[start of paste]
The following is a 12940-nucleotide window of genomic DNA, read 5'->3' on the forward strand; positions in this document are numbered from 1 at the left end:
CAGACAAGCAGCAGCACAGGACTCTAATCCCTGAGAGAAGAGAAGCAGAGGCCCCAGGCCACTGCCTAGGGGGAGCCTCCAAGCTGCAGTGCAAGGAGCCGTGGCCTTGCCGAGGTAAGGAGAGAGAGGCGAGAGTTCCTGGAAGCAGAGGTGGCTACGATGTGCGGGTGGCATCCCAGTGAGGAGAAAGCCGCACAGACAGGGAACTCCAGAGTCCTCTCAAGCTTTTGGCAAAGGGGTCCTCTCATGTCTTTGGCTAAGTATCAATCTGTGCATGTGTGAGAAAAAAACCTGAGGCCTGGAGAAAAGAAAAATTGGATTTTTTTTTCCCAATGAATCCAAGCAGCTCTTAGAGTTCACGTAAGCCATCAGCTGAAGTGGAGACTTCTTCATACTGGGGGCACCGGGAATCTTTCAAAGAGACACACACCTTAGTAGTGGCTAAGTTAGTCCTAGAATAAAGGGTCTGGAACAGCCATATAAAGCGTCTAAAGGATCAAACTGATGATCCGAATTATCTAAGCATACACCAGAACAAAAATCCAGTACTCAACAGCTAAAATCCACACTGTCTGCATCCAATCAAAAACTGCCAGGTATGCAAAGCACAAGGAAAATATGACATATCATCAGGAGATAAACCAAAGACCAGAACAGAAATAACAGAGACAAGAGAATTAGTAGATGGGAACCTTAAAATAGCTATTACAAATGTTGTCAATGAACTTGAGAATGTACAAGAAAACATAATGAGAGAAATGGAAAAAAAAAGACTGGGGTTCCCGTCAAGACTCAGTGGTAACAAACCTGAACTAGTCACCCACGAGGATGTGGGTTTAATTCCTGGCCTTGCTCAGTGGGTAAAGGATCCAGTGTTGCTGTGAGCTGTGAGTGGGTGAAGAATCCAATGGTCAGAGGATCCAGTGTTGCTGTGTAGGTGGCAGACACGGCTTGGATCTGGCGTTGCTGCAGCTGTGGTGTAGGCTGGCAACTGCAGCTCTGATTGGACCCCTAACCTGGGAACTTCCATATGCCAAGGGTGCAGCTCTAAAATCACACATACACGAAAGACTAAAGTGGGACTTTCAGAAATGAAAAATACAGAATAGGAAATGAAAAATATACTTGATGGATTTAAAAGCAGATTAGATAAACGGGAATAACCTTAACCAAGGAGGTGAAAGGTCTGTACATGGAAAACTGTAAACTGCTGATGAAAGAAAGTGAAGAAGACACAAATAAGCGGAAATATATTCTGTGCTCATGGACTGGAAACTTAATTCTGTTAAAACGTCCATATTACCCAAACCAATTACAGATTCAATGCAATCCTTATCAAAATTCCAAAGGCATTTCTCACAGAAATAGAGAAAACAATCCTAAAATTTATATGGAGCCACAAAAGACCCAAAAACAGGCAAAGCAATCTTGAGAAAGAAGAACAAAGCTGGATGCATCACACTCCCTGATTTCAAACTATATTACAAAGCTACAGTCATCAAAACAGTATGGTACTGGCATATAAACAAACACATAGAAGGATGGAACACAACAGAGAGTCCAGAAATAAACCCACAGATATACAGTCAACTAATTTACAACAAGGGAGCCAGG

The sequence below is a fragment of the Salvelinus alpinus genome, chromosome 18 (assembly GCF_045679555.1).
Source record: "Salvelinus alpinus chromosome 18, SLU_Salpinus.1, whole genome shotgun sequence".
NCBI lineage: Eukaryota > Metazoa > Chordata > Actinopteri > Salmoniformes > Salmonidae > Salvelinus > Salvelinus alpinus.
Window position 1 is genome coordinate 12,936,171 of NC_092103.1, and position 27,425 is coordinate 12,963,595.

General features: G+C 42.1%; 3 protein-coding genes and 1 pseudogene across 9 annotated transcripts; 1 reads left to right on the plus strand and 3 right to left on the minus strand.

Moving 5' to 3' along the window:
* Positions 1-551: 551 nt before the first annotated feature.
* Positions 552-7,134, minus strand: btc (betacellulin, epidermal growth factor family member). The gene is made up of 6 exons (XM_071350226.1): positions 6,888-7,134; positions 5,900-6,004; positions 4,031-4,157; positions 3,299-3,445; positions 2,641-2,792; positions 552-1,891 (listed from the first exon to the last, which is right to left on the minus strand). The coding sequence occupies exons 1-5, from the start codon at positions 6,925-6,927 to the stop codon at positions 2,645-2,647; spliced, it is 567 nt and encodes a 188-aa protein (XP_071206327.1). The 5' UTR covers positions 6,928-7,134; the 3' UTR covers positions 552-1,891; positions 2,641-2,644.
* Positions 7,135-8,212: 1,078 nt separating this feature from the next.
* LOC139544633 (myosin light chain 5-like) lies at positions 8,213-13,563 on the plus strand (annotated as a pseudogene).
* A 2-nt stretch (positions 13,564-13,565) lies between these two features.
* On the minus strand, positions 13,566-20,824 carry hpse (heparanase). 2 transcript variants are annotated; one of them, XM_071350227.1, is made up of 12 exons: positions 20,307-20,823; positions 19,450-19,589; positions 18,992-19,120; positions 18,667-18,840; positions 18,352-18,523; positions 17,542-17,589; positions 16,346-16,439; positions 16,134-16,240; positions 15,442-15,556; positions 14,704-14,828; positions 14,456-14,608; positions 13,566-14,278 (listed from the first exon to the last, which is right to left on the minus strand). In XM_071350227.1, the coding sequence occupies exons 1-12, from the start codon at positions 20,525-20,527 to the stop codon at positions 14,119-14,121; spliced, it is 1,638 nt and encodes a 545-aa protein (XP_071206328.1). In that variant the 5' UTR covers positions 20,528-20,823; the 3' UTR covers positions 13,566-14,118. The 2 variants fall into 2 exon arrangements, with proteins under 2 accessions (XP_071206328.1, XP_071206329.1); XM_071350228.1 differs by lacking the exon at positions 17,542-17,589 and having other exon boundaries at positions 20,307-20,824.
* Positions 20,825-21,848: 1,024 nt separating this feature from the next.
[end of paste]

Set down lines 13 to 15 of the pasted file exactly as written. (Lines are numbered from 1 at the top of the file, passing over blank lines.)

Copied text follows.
* A 2-nt stretch (positions 13,564-13,565) lies between these two features.
* On the minus strand, positions 13,566-20,824 carry hpse (heparanase). 2 transcript variants are annotated; one of them, XM_071350227.1, is made up of 12 exons: positions 20,307-20,823; positions 19,450-19,589; positions 18,992-19,120; positions 18,667-18,840; positions 18,352-18,523; positions 17,542-17,589; positions 16,346-16,439; positions 16,134-16,240; positions 15,442-15,556; positions 14,704-14,828; positions 14,456-14,608; positions 13,566-14,278 (listed from the first exon to the last, which is right to left on the minus strand). In XM_071350227.1, the coding sequence occupies exons 1-12, from the start codon at positions 20,525-20,527 to the stop codon at positions 14,119-14,121; spliced, it is 1,638 nt and encodes a 545-aa protein (XP_071206328.1). In that variant the 5' UTR covers positions 20,528-20,823; the 3' UTR covers positions 13,566-14,118. The 2 variants fall into 2 exon arrangements, with proteins under 2 accessions (XP_071206328.1, XP_071206329.1); XM_071350228.1 differs by lacking the exon at positions 17,542-17,589 and having other exon boundaries at positions 20,307-20,824.
* Positions 20,825-21,848: 1,024 nt separating this feature from the next.